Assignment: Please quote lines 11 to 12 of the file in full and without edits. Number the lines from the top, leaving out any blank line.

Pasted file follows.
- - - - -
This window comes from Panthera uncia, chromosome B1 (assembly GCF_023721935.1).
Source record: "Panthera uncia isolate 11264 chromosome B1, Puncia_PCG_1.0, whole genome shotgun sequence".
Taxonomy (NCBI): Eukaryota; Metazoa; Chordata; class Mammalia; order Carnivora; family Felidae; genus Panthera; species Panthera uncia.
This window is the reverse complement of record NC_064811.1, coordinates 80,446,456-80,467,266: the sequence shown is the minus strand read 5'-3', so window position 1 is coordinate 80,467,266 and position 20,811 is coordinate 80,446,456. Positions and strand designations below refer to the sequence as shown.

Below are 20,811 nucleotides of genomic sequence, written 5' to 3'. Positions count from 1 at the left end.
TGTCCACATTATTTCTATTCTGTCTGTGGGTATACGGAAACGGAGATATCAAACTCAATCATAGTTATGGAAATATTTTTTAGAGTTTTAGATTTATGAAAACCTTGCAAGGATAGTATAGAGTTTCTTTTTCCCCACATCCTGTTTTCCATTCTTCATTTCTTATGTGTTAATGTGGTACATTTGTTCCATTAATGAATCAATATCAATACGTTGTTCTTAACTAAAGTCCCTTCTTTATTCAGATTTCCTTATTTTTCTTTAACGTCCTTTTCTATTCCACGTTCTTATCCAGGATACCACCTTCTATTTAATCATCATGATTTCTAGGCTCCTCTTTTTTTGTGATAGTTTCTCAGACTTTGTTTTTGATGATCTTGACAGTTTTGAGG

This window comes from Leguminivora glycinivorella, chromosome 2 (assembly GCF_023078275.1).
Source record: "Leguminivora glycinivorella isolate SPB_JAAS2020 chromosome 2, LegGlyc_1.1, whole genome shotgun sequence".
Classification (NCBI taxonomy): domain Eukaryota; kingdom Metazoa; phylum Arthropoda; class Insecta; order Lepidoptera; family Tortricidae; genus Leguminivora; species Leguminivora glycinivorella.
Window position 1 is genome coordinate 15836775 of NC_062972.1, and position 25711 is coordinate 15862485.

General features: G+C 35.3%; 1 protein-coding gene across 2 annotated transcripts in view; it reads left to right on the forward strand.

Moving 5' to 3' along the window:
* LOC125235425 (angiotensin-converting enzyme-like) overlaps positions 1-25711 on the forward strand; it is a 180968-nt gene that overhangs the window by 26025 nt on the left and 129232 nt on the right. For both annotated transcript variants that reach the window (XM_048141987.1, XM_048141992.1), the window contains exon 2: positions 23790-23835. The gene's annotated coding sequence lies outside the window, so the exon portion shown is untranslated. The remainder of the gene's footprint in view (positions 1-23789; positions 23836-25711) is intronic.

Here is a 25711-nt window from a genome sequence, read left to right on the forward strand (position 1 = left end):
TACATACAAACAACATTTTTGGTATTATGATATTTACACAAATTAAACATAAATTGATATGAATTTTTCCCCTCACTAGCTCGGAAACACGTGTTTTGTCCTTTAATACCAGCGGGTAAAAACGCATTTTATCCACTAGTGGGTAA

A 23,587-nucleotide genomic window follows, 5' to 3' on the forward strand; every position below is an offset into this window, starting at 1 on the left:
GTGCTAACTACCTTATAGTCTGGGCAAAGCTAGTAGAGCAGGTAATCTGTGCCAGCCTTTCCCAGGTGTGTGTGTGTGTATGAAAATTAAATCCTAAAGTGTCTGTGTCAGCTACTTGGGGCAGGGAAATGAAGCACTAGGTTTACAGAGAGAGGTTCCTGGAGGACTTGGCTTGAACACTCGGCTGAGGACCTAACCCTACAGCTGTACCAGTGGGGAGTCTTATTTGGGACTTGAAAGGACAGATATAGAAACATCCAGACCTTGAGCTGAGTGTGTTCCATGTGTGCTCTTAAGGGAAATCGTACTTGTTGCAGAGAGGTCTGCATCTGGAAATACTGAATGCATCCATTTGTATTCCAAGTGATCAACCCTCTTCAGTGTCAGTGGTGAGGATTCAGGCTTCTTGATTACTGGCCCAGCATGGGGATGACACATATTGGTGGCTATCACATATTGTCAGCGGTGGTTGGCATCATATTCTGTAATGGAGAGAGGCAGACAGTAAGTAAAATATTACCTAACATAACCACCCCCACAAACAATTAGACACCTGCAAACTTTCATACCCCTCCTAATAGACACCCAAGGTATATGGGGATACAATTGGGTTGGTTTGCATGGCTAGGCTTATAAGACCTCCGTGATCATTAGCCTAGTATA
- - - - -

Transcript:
General features: G+C 35.3%; 1 protein-coding gene across 2 annotated transcripts in view; it reads left to right on the forward strand.

Moving 5' to 3' along the window: